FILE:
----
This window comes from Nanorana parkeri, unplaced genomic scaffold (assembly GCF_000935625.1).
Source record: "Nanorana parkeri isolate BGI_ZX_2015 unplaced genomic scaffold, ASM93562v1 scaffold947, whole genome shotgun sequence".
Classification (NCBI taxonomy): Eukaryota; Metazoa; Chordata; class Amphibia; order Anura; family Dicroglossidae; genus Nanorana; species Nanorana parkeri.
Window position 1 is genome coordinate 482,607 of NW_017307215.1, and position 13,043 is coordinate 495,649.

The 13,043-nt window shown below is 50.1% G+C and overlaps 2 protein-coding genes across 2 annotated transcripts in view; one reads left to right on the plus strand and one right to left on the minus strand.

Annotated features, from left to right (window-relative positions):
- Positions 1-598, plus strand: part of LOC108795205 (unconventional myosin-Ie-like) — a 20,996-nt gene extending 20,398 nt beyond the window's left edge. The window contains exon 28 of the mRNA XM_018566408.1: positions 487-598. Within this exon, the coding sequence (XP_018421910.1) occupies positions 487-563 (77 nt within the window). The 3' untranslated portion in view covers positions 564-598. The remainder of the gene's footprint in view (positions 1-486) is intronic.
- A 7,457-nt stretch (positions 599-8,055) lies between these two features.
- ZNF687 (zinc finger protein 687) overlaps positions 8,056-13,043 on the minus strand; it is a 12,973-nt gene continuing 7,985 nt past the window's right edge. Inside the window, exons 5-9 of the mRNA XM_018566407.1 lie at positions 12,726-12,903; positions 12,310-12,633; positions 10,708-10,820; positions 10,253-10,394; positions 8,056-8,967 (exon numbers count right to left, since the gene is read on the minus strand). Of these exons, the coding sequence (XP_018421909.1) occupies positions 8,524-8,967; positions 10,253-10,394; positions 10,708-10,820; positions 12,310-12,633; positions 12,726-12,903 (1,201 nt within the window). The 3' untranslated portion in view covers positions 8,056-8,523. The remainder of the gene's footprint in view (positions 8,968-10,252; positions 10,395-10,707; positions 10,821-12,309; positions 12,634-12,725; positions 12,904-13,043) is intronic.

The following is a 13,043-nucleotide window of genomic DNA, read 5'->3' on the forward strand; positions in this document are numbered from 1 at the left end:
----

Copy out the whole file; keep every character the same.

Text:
This window comes from Nanorana parkeri, unplaced genomic scaffold (assembly GCF_000935625.1).
Source record: "Nanorana parkeri isolate BGI_ZX_2015 unplaced genomic scaffold, ASM93562v1 scaffold947, whole genome shotgun sequence".
Classification (NCBI taxonomy): Eukaryota; Metazoa; Chordata; class Amphibia; order Anura; family Dicroglossidae; genus Nanorana; species Nanorana parkeri.
Window position 1 is genome coordinate 482,607 of NW_017307215.1, and position 13,043 is coordinate 495,649.

The 13,043-nt window shown below is 50.1% G+C and overlaps 2 protein-coding genes across 2 annotated transcripts in view; one reads left to right on the plus strand and one right to left on the minus strand.

Annotated features, from left to right (window-relative positions):
- Positions 1-598, plus strand: part of LOC108795205 (unconventional myosin-Ie-like) — a 20,996-nt gene extending 20,398 nt beyond the window's left edge. The window contains exon 28 of the mRNA XM_018566408.1: positions 487-598. Within this exon, the coding sequence (XP_018421910.1) occupies positions 487-563 (77 nt within the window). The 3' untranslated portion in view covers positions 564-598. The remainder of the gene's footprint in view (positions 1-486) is intronic.
- A 7,457-nt stretch (positions 599-8,055) lies between these two features.
- ZNF687 (zinc finger protein 687) overlaps positions 8,056-13,043 on the minus strand; it is a 12,973-nt gene continuing 7,985 nt past the window's right edge. Inside the window, exons 5-9 of the mRNA XM_018566407.1 lie at positions 12,726-12,903; positions 12,310-12,633; positions 10,708-10,820; positions 10,253-10,394; positions 8,056-8,967 (exon numbers count right to left, since the gene is read on the minus strand). Of these exons, the coding sequence (XP_018421909.1) occupies positions 8,524-8,967; positions 10,253-10,394; positions 10,708-10,820; positions 12,310-12,633; positions 12,726-12,903 (1,201 nt within the window). The 3' untranslated portion in view covers positions 8,056-8,523. The remainder of the gene's footprint in view (positions 8,968-10,252; positions 10,395-10,707; positions 10,821-12,309; positions 12,634-12,725; positions 12,904-13,043) is intronic.

The following is a 13,043-nucleotide window of genomic DNA, read 5'->3' on the forward strand; positions in this document are numbered from 1 at the left end: